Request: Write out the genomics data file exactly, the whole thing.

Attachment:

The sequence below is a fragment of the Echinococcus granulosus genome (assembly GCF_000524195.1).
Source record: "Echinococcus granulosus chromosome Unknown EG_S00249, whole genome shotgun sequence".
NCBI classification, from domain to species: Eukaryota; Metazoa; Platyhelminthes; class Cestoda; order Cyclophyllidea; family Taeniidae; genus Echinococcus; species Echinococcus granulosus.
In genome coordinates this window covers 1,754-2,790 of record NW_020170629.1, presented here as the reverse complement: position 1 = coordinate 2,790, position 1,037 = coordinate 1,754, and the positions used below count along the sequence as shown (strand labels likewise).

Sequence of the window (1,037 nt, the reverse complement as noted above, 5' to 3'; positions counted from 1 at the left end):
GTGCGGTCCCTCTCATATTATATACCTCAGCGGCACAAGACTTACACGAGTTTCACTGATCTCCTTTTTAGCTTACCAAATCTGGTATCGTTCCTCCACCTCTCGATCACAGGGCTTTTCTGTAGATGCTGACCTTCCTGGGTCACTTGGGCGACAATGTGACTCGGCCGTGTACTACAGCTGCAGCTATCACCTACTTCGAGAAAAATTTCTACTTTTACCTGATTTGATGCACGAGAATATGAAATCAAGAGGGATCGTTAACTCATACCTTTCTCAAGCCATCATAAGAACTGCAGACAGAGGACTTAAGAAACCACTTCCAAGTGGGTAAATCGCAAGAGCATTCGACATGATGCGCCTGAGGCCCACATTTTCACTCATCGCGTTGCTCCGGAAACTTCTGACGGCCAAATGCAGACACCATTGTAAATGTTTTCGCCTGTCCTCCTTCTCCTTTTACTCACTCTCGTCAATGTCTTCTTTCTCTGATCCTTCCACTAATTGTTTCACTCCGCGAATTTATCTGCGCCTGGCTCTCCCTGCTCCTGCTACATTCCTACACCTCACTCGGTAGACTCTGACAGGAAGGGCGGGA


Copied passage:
The sequence below is a fragment of the Echinococcus granulosus genome (assembly GCF_000524195.1).
Source record: "Echinococcus granulosus chromosome Unknown EG_S00249, whole genome shotgun sequence".
NCBI classification, from domain to species: Eukaryota; Metazoa; Platyhelminthes; class Cestoda; order Cyclophyllidea; family Taeniidae; genus Echinococcus; species Echinococcus granulosus.
In genome coordinates this window covers 1,754-2,790 of record NW_020170629.1, presented here as the reverse complement: position 1 = coordinate 2,790, position 1,037 = coordinate 1,754, and the positions used below count along the sequence as shown (strand labels likewise).

Sequence of the window (1,037 nt, the reverse complement as noted above, 5' to 3'; positions counted from 1 at the left end):
GTGCGGTCCCTCTCATATTATATACCTCAGCGGCACAAGACTTACACGAGTTTCACTGATCTCCTTTTTAGCTTACCAAATCTGGTATCGTTCCTCCACCTCTCGATCACAGGGCTTTTCTGTAGATGCTGACCTTCCTGGGTCACTTGGGCGACAATGTGACTCGGCCGTGTACTACAGCTGCAGCTATCACCTACTTCGAGAAAAATTTCTACTTTTACCTGATTTGATGCACGAGAATATGAAATCAAGAGGGATCGTTAACTCATACCTTTCTCAAGCCATCATAAGAACTGCAGACAGAGGACTTAAGAAACCACTTCCAAGTGGGTAAATCGCAAGAGCATTCGACATGATGCGCCTGAGGCCCACATTTTCACTCATCGCGTTGCTCCGGAAACTTCTGACGGCCAAATGCAGACACCATTGTAAATGTTTTCGCCTGTCCTCCTTCTCCTTTTACTCACTCTCGTCAATGTCTTCTTTCTCTGATCCTTCCACTAATTGTTTCACTCCGCGAATTTATCTGCGCCTGGCTCTCCCTGCTCCTGCTACATTCCTACACCTCACTCGGTAGACTCTGACAGGAAGGGCGGGA